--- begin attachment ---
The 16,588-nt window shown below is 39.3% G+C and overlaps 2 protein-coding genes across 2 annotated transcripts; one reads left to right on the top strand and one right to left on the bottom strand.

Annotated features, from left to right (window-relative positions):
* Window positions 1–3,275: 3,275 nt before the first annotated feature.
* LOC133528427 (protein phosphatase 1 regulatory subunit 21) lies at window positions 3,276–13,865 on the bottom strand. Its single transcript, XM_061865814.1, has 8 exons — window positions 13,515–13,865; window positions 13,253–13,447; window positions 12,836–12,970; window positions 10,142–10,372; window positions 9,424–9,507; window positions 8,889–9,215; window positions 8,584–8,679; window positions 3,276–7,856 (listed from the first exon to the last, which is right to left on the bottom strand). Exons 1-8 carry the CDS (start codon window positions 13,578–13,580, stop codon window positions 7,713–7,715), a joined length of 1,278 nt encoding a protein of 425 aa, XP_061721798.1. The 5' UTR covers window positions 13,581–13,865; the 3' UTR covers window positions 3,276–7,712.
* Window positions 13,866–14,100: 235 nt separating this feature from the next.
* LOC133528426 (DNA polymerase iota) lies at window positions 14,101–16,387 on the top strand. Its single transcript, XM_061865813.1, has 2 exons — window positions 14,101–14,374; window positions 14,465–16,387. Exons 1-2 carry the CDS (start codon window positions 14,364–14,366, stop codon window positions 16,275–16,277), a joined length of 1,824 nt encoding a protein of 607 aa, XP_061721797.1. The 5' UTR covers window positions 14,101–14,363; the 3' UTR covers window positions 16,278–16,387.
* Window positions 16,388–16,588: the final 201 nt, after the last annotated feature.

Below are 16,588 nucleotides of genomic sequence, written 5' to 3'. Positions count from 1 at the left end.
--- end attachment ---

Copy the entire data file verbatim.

The 16,588-nt window shown below is 39.3% G+C and overlaps 2 protein-coding genes across 2 annotated transcripts; one reads left to right on the top strand and one right to left on the bottom strand.

Annotated features, from left to right (window-relative positions):
* Window positions 1–3,275: 3,275 nt before the first annotated feature.
* LOC133528427 (protein phosphatase 1 regulatory subunit 21) lies at window positions 3,276–13,865 on the bottom strand. Its single transcript, XM_061865814.1, has 8 exons — window positions 13,515–13,865; window positions 13,253–13,447; window positions 12,836–12,970; window positions 10,142–10,372; window positions 9,424–9,507; window positions 8,889–9,215; window positions 8,584–8,679; window positions 3,276–7,856 (listed from the first exon to the last, which is right to left on the bottom strand). Exons 1-8 carry the CDS (start codon window positions 13,578–13,580, stop codon window positions 7,713–7,715), a joined length of 1,278 nt encoding a protein of 425 aa, XP_061721798.1. The 5' UTR covers window positions 13,581–13,865; the 3' UTR covers window positions 3,276–7,712.
* Window positions 13,866–14,100: 235 nt separating this feature from the next.
* LOC133528426 (DNA polymerase iota) lies at window positions 14,101–16,387 on the top strand. Its single transcript, XM_061865813.1, has 2 exons — window positions 14,101–14,374; window positions 14,465–16,387. Exons 1-2 carry the CDS (start codon window positions 14,364–14,366, stop codon window positions 16,275–16,277), a joined length of 1,824 nt encoding a protein of 607 aa, XP_061721797.1. The 5' UTR covers window positions 14,101–14,363; the 3' UTR covers window positions 16,278–16,387.
* Window positions 16,388–16,588: the final 201 nt, after the last annotated feature.

Below are 16,588 nucleotides of genomic sequence, written 5' to 3'. Positions count from 1 at the left end.